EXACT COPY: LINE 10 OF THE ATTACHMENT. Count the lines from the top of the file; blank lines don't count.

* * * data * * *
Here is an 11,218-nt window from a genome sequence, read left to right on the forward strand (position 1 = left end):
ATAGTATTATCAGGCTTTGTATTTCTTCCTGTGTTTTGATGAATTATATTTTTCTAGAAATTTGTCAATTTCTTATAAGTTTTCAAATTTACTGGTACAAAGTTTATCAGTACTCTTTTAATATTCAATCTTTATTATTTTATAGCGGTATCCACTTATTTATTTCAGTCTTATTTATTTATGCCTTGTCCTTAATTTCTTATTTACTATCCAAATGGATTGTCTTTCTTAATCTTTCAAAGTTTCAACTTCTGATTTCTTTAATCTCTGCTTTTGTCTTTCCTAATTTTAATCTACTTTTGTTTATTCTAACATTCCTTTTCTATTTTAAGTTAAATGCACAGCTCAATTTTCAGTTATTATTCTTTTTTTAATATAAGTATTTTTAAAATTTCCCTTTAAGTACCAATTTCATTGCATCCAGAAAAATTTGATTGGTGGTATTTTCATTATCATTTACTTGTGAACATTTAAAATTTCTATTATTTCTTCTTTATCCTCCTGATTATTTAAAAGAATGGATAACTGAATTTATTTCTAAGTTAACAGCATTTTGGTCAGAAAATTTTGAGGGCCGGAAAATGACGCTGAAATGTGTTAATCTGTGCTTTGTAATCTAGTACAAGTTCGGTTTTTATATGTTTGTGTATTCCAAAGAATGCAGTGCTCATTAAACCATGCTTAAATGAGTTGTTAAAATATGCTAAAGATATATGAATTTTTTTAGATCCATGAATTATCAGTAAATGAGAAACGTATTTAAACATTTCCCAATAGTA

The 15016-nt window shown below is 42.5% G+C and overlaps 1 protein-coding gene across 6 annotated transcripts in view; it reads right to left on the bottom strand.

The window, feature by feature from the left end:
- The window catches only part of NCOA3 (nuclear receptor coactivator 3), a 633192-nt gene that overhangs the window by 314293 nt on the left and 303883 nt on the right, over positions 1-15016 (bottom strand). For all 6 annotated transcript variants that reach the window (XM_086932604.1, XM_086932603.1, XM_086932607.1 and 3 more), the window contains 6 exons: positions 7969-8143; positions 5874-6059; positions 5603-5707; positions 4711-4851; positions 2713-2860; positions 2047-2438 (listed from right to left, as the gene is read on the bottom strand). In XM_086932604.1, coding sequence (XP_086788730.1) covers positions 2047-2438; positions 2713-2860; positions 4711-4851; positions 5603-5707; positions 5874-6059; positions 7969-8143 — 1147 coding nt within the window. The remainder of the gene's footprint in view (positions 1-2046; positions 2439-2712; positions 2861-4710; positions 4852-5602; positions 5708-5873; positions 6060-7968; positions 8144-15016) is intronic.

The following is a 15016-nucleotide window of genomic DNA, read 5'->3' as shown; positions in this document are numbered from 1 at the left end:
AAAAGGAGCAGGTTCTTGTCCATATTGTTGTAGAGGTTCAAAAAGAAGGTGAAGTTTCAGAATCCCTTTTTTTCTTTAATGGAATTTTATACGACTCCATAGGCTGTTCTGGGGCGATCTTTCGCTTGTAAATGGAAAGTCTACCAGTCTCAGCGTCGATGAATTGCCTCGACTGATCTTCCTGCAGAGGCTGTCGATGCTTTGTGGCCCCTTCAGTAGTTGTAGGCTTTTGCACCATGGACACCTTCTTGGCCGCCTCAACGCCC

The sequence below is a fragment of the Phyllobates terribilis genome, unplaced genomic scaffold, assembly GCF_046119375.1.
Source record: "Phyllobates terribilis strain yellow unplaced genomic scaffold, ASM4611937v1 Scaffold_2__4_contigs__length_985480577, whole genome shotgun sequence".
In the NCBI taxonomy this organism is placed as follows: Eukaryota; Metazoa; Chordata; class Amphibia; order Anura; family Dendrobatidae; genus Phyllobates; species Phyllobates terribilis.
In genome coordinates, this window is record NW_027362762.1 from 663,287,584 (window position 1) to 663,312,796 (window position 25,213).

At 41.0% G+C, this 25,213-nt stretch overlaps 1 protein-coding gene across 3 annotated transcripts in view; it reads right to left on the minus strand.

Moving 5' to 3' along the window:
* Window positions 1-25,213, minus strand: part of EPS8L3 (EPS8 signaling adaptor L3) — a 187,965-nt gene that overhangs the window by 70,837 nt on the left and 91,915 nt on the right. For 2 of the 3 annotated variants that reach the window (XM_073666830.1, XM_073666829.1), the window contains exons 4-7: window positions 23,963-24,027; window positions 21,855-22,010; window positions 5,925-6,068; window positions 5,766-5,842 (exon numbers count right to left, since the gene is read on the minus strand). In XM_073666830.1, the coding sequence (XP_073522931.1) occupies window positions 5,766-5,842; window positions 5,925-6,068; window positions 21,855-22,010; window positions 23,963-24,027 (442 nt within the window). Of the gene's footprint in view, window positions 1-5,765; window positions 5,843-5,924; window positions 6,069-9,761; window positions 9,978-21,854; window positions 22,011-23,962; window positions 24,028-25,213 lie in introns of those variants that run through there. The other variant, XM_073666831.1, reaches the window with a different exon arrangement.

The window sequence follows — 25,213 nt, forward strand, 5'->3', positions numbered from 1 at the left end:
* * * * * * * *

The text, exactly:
In the NCBI taxonomy this organism is placed as follows: Eukaryota; Metazoa; Chordata; class Amphibia; order Anura; family Dendrobatidae; genus Phyllobates; species Phyllobates terribilis.